In this episode of DevOps Unbound, hosts Alan Shimel and Mitch Ashley are joined by Helen Beal of the DevOps Institute, Viktoria Praschl of Tricentis, Frank Ohlhorst, principal analyst with Accelerated Strategies Group and Alex Hidalgo of Nobl9 to discuss how to use DevOps metrics effectively to improve delivery performance and help teams become high-performing with a culture of continuous improvement. The video is below and a transcript of the conversation follows.
Alan Shimel: Hey, everyone. This is Alan Shimel and you’re watching DevOps Unbound. DevOps Unbound is sponsored by Tricentis and we’re happy always for their sponsorship and helping up put this show together. DevOps Unbound is an every-other-week session with experts from around the world talking about relevant topics to DevOps. In addition to that, about once a month or every six weeks we will do a live roundtable which is open to you, our audience, to come on, come in, ask questions live, and really kind of steer the conversation. We do have another live roundtable coming up. If you check the DevOps.com website you can register for that. Today’s conversation, though, is prerecorded and unfortunately that means I get to ask all the questions, not you.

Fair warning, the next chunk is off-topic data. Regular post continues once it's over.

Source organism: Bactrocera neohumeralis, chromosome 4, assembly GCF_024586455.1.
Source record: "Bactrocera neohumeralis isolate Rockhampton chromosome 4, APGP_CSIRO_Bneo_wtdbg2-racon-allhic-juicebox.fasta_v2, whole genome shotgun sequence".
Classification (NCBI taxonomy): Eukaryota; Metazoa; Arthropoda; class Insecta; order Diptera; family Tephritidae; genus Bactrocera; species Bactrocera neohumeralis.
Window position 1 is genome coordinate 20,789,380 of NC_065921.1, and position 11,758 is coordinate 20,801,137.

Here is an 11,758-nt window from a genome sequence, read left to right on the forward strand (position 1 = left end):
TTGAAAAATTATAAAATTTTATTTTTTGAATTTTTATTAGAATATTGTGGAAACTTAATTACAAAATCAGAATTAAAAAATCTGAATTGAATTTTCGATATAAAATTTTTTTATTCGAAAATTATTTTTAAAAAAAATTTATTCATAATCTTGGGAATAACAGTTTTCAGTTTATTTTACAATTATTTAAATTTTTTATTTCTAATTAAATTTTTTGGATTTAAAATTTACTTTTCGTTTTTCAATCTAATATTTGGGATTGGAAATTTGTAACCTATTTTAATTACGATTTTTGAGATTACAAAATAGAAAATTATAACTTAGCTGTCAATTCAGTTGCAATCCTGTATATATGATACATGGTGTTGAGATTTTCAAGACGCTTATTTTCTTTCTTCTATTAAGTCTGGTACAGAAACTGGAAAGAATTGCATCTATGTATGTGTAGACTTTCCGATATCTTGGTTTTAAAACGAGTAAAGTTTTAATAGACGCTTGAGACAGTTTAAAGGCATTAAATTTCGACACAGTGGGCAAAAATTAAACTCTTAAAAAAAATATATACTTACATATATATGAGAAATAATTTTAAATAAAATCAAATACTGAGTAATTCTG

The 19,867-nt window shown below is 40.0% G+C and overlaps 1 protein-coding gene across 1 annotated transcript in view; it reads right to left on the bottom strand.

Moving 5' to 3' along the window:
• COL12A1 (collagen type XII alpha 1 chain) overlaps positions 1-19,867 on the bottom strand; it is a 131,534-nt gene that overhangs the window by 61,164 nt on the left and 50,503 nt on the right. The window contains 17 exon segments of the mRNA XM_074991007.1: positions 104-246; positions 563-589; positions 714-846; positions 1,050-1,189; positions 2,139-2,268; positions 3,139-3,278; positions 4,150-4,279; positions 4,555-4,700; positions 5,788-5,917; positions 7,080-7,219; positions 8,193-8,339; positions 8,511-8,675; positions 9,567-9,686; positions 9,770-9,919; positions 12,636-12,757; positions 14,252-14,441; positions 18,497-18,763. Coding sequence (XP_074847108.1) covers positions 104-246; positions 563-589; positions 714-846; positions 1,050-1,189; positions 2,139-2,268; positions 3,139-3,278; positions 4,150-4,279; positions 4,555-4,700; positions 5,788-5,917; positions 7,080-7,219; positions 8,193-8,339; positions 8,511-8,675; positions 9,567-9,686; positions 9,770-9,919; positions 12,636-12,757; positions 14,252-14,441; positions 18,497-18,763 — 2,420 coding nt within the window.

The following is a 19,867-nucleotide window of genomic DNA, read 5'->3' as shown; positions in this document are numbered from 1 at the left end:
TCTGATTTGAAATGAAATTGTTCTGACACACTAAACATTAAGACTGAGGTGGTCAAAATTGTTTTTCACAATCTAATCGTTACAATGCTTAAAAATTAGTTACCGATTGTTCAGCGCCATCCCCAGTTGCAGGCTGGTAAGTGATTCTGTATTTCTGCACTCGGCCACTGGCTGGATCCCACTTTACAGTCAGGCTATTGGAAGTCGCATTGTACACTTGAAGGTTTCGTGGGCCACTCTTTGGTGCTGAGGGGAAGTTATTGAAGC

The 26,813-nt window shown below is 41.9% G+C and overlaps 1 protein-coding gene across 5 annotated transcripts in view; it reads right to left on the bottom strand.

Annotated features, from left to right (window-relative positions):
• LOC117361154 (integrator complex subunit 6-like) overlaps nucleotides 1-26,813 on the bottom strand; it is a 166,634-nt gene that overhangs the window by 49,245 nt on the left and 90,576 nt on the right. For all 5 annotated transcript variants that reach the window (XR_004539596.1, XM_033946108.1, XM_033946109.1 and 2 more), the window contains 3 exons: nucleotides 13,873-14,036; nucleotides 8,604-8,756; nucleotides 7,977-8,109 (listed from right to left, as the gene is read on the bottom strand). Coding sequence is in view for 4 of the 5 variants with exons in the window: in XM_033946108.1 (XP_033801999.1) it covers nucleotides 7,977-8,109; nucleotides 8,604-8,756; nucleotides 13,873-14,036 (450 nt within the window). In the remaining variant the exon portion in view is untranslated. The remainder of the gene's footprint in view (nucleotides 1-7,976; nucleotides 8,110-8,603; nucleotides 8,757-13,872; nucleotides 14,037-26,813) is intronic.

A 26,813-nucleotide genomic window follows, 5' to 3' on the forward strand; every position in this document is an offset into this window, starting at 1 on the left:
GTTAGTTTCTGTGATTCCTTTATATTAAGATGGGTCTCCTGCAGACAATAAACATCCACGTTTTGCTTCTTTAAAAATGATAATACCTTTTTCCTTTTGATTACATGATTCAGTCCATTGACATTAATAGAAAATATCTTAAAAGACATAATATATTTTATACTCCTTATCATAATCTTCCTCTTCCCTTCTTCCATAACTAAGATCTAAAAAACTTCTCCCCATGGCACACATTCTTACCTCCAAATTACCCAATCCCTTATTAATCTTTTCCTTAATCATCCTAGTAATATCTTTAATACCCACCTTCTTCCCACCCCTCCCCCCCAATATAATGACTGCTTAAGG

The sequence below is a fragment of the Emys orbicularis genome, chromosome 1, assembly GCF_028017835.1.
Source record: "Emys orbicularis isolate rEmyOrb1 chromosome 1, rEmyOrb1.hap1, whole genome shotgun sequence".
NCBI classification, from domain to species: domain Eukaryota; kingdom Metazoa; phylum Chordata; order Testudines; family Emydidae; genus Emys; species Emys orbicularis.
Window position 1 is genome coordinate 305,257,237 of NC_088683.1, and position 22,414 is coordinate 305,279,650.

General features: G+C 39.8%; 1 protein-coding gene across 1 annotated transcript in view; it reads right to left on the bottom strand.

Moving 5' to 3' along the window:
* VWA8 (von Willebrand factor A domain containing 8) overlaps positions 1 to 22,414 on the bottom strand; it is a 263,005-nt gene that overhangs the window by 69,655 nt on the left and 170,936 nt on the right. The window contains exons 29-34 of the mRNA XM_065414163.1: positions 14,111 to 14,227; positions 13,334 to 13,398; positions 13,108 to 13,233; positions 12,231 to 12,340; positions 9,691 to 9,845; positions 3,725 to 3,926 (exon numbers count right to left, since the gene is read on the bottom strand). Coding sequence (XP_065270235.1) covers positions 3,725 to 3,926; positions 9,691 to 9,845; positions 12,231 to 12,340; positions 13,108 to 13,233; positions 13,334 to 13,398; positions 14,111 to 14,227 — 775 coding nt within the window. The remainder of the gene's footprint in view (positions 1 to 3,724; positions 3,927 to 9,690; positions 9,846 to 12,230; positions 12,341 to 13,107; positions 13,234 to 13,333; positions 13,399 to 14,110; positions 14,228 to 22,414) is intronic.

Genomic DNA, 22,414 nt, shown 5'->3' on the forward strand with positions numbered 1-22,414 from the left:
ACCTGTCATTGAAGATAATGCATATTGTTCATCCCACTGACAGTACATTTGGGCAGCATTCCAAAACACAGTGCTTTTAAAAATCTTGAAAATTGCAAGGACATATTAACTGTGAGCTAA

But let me introduce you to what I think is an amazing panel we have lined up for us today. Well, actually, before I do that let me tell you what we’re going to talk about today on DevOps Unbound. So, it’s the issue of metrics and kind of the ghost in the machine, the dark side of metrics – lies, damn lies, metrics – whatever you want to call it. How do we measure success or failure? How do we measure progress in things, in areas like DevOps or digital transformation? What does success really look like? Our panel is going to talk about that today. Let me introduce you to them.
First, I’m happy to introduce Frank Ohlhorst. Frank, if you wouldn’t mind saying a few words about yourself?
Frank Ohlhorst: Sure. And I’ll be quick as not to bore people.